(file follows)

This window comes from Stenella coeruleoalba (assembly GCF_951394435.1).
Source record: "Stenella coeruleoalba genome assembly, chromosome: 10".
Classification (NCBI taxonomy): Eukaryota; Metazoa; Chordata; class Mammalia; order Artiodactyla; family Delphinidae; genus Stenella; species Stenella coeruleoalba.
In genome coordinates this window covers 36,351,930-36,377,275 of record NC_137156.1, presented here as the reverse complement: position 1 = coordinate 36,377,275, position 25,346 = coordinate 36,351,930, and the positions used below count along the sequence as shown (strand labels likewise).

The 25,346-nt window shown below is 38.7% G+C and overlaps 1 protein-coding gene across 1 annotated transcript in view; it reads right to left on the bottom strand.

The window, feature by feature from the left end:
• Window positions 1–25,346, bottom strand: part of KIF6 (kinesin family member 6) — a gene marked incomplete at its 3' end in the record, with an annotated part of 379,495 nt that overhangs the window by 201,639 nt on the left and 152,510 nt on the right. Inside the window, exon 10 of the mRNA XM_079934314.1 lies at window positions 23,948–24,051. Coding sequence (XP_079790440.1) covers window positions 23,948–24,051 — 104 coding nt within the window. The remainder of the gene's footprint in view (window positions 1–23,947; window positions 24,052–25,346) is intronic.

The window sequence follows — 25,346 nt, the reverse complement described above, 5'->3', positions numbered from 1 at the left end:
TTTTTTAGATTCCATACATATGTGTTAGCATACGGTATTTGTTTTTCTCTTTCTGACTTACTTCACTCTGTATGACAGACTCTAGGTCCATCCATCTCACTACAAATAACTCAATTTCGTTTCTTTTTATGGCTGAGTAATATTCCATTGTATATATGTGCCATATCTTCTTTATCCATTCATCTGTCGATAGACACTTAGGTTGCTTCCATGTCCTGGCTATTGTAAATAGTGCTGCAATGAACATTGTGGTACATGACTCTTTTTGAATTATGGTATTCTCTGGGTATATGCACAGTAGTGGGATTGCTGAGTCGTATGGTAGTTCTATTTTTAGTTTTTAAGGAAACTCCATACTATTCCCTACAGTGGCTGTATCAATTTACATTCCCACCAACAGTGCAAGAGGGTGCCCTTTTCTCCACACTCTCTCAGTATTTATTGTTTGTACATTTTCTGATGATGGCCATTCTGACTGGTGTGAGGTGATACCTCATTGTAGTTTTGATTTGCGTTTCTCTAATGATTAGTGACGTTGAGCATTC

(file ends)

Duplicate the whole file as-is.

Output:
This window comes from Stenella coeruleoalba (assembly GCF_951394435.1).
Source record: "Stenella coeruleoalba genome assembly, chromosome: 10".
Classification (NCBI taxonomy): Eukaryota; Metazoa; Chordata; class Mammalia; order Artiodactyla; family Delphinidae; genus Stenella; species Stenella coeruleoalba.
In genome coordinates this window covers 36,351,930-36,377,275 of record NC_137156.1, presented here as the reverse complement: position 1 = coordinate 36,377,275, position 25,346 = coordinate 36,351,930, and the positions used below count along the sequence as shown (strand labels likewise).

The 25,346-nt window shown below is 38.7% G+C and overlaps 1 protein-coding gene across 1 annotated transcript in view; it reads right to left on the bottom strand.

The window, feature by feature from the left end:
• Window positions 1–25,346, bottom strand: part of KIF6 (kinesin family member 6) — a gene marked incomplete at its 3' end in the record, with an annotated part of 379,495 nt that overhangs the window by 201,639 nt on the left and 152,510 nt on the right. Inside the window, exon 10 of the mRNA XM_079934314.1 lies at window positions 23,948–24,051. Coding sequence (XP_079790440.1) covers window positions 23,948–24,051 — 104 coding nt within the window. The remainder of the gene's footprint in view (window positions 1–23,947; window positions 24,052–25,346) is intronic.

The window sequence follows — 25,346 nt, the reverse complement described above, 5'->3', positions numbered from 1 at the left end:
TTTTTTAGATTCCATACATATGTGTTAGCATACGGTATTTGTTTTTCTCTTTCTGACTTACTTCACTCTGTATGACAGACTCTAGGTCCATCCATCTCACTACAAATAACTCAATTTCGTTTCTTTTTATGGCTGAGTAATATTCCATTGTATATATGTGCCATATCTTCTTTATCCATTCATCTGTCGATAGACACTTAGGTTGCTTCCATGTCCTGGCTATTGTAAATAGTGCTGCAATGAACATTGTGGTACATGACTCTTTTTGAATTATGGTATTCTCTGGGTATATGCACAGTAGTGGGATTGCTGAGTCGTATGGTAGTTCTATTTTTAGTTTTTAAGGAAACTCCATACTATTCCCTACAGTGGCTGTATCAATTTACATTCCCACCAACAGTGCAAGAGGGTGCCCTTTTCTCCACACTCTCTCAGTATTTATTGTTTGTACATTTTCTGATGATGGCCATTCTGACTGGTGTGAGGTGATACCTCATTGTAGTTTTGATTTGCGTTTCTCTAATGATTAGTGACGTTGAGCATTC